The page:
Acinetobacter skin colonization of US Army Soldiers.
ABSTRACT To evaluate whether skin colonization with Acinetobacter calcoaceticus-baumannii complex exists in a population of healthy, nondeployed US Army soldiers and, if present, how it might relate to the infections seen in current war casualties.
We sampled various skin sites of soldiers to test for the presence of A. calcoaceticus-baumannii complex and to establish the prevalence of colonization. We then used ribotyping and antimicrobial susceptibility profiles to compare the isolates we recovered with A. calcoaceticus-baumannii complex isolates from injured soldiers.
Fort Sam Houston, Texas.
A population of healthy, nondeployed US Army soldiers in training.
A total of 17% of healthy soldiers were found to harbor A. calcoaceticus-baumannii complex. However, the strains differed from those recovered from injured soldiers.
Skin carriage of A. calcoaceticus-baumannii complex exists among soldiers before deployment. However, the difference in the strains isolated from healthy soldiers, compared with the strains from injured soldiers, makes it difficult to identify skin colonization as the source of infection.
Article: The Guest Who Would Not LeaveCritical care medicine 12/2013; 41(12):2823-4. DOI:10.1097/CCM.0b013e31829cb097 · 6.15 Impact Factor
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ABSTRACT: During the last decade, Acinetobacter baumannii (AB) has been increasingly responsible for infections occurring in three particular contexts (in terms of patients and environment). Community AB pneumonia is severe infections, mainly described around the Indian Ocean, and which mainly concern patients with major co-morbidities. AB is also responsible for infections occurring among soldiers wounded in action during operations conducted in Iraq or Afghanistan. Lastly, this bacterium is responsible for infections occurring among casualties from natural disasters like earthquakes and tsunamis. Those infections are often due to multidrug-resistant strains, which can be implicated in nosocomial outbreaks when patients are hospitalized in a local casualty department or during their repatriation thereafter. The source of the contaminations which lead to AB infections following injuries (warfare or natural disasters) is still poorly known. Three hypotheses are usually considered: a contamination of wounds with environmental bacteria, a wound contamination from a previous cutaneous or oropharyngeal endogenous reservoir, or hospital acquisition. The implication of telluric or agricultural primary reservoirs in human AB infections is a common hypothesis which remains to be demonstrated by further specifically designed studies.Fuel and Energy Abstracts 10/2012; DOI:10.1016/j.patbio.2011.08.002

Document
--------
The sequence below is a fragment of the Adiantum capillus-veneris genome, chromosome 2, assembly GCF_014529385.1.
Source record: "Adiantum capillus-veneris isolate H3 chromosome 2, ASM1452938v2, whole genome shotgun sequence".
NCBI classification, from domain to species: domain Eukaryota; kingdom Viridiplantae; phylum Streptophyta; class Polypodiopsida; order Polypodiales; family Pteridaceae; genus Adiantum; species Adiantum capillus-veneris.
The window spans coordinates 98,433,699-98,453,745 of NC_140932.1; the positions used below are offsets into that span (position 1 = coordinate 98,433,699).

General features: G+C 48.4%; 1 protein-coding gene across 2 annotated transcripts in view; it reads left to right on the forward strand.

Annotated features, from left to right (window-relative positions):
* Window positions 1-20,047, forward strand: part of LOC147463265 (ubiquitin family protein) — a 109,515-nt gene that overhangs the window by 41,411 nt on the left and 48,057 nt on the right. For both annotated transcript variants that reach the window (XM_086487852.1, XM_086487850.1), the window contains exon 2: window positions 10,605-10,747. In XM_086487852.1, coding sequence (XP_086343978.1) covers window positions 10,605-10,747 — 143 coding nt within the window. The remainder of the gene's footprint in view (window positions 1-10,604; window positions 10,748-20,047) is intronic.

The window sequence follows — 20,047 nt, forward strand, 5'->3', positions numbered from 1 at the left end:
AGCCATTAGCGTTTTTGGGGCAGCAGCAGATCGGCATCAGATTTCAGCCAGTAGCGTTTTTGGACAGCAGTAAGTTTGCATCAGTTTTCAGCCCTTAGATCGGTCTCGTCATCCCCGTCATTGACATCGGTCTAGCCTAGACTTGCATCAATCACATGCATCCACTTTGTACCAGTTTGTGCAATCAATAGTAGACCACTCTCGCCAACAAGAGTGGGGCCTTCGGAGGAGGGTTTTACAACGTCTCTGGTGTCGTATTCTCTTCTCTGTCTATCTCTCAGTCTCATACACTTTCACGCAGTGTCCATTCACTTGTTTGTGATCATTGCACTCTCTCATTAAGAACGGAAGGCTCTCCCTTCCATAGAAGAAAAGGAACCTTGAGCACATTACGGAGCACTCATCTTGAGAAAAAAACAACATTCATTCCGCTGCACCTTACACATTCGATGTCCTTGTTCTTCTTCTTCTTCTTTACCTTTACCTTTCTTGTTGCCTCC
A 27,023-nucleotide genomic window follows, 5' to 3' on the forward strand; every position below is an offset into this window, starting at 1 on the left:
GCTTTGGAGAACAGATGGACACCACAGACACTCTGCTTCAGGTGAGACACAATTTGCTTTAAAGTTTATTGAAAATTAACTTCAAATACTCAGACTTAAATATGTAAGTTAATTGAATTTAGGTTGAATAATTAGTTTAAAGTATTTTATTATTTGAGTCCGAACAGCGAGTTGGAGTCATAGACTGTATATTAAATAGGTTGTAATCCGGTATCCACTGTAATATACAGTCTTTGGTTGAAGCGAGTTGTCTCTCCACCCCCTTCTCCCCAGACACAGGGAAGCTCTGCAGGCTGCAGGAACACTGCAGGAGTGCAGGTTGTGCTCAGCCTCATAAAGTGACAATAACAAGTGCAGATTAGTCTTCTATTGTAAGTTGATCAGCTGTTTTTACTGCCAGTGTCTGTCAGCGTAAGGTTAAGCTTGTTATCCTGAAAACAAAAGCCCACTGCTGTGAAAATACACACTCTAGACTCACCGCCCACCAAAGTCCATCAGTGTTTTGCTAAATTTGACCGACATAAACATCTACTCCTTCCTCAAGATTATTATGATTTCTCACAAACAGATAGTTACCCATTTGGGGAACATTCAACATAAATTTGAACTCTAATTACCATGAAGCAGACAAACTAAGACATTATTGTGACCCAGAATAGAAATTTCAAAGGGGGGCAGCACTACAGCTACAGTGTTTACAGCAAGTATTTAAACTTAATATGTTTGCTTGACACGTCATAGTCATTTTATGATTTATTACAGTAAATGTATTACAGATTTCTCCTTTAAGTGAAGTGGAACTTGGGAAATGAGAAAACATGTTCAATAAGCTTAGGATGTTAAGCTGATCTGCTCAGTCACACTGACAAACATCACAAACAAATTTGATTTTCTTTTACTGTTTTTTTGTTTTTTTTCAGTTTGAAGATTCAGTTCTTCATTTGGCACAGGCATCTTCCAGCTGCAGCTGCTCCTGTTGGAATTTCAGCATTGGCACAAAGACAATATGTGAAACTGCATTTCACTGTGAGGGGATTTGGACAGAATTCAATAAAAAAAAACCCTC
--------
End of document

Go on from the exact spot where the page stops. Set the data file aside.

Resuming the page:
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ABSTRACT: In response to the high rates of colonization and infection by multidrug-resistant gram-negative bacilli (MDR GNB), many military treatment facilities (MTFs) have implemented additional infection control practices, such as active surveillance cultures for asymptomatic colonization. Results of surveillance cultures (June 2009-May 2012) collected from patients at Landstuhl Regional Medical Center (Landstuhl RMC), Germany, and three U.S. MTFs were analyzed to evaluate trends in MDR GNB colonization over time and across facilities. At Landstuhl RMC, 6.6 percent of patients were colonized on admission with MDR GNB compared to 12.4 percent of patients admitted to the participating U.S. MTFs. Escherichia coli was the predominant organism, representing 82.4 percent of MDR isolates at Landstuhl RMC and 67.1 to 83.3 percent at U.S. MTFs. Other common MDR GNB included Acinetobacter calcoaceticus-baumannii complex and Klebsiella pneumoniae. Although Pseudomonas aeruginosa was often isolated from the surveillance cultures, it was never multidrug-resistant. Annual rates of MDR GNB colonization were not significantly different over the three-year period. Ongoing research includes assessment of predictive factors for MDR GNB colonization and the relationship between colonization and infection.08/2013; 20(8):17-22.